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Pro Video Tips is designed for busy videographers like you. This series brings you a new tip every week, on everything from controlling reflections to hiding mics. Host Anthony Q. Artis covers shooting techniques for particular video challenges like portraits, tools to help you control light and judge exposure, and advice for the traveling videographer, such as putting together a great lens kit or packing a truck. Come back every Tuesday for a new round of tips.
Next up, there's a Micro 4/3 Mount, also known as MFT. This type of mount is designed to fit cameras with a Micro 4/3 size sensor. The Panasonic AF100, the Panasonic Lumix GH3 and the Blackmagic Pocket Camera are all popular Micro 4/3 camera models that, that use this type amount. Micro four third lenses are lighter and more compact than lenses designed to be mounted on other cameras. So if size and weight is a factor, a camera with a micro four third mount might just suit you.
However, you should also be aware that micro four third's mounts may be less compatible with other non micro four third cameras. To be clear, you can always get an adapter to use various lens mounts on a micro four third camera. For example, right here I have a Nikon F mount lens on my micro four third Panasonic AF100. However, it's considerably trickier to use a micro four third lens on cameras that don't have micro four third sensors. Remember, video cameras these days have a pretty short shelf life.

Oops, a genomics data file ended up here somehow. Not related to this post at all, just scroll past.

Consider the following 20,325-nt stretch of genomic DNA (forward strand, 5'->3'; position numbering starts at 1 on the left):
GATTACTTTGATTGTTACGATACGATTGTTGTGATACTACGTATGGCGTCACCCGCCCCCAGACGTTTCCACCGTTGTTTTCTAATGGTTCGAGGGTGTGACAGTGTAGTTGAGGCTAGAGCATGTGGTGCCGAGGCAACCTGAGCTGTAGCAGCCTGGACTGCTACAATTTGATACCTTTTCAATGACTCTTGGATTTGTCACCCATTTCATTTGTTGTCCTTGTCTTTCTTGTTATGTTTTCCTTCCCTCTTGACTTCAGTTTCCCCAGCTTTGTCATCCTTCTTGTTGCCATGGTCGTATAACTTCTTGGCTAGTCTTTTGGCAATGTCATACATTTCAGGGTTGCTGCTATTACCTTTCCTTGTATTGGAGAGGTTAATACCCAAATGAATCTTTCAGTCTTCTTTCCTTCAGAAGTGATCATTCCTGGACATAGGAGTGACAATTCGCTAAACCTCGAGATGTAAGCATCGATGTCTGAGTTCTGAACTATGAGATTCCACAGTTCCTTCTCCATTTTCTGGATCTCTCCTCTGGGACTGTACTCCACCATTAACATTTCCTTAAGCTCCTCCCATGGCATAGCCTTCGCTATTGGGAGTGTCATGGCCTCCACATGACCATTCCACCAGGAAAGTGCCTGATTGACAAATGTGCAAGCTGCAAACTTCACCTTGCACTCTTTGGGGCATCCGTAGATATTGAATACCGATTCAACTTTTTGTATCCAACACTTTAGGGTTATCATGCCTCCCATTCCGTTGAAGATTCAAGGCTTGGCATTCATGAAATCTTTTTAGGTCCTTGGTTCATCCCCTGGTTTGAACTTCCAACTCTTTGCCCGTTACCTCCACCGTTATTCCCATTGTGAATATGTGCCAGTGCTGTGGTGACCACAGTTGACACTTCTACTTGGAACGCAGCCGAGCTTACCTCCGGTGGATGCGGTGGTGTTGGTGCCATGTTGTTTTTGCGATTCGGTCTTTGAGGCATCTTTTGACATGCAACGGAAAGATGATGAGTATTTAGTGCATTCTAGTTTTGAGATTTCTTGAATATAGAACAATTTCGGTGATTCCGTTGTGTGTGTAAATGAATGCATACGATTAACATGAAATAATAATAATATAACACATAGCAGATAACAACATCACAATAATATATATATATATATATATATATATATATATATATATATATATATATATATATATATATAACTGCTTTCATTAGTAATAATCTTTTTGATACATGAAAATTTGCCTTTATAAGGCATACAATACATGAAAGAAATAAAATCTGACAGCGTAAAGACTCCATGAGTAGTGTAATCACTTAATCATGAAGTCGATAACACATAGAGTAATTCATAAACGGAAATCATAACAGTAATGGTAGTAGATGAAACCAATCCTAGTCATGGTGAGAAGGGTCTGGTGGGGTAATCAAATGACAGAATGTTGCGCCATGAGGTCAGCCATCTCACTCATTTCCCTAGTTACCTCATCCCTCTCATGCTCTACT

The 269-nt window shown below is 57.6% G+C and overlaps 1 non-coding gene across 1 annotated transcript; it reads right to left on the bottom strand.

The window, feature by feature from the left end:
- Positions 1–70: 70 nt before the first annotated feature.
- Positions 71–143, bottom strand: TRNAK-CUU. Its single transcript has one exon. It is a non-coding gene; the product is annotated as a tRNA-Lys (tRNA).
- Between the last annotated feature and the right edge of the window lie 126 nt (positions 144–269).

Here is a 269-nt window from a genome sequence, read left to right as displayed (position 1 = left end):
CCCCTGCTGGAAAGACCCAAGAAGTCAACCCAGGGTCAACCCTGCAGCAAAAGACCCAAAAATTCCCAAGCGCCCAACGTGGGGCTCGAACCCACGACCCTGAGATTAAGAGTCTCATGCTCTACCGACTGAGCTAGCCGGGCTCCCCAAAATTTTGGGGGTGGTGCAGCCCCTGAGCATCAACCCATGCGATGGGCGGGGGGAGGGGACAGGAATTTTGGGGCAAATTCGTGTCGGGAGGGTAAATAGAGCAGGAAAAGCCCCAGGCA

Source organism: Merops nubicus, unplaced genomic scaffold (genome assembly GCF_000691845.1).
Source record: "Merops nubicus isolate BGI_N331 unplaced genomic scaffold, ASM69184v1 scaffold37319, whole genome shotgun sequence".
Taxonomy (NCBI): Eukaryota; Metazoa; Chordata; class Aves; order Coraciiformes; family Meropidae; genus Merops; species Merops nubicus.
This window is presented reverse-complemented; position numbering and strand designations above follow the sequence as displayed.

Long after your camera has fallen out of step with the latest technology your lenses can go on to serve you for life. So when it comes to micro four third cameras it might be a wiser decision to invest in lenses with more versatile mounts like Nikon or Canon and then just get a lens mount adapter to use them with your micro four third camera. So as we've seen in this segment, there's a variety of different types of mounts. And you don't necessarily have to have that type of camera because you can often find an adapter for many different types of lenses and cameras.
But I do recommend that you do a little homework and think about the pros and cons of using any given mount for your particular budget, camera and shooting situation. I'll see you next week for more pro video tips.
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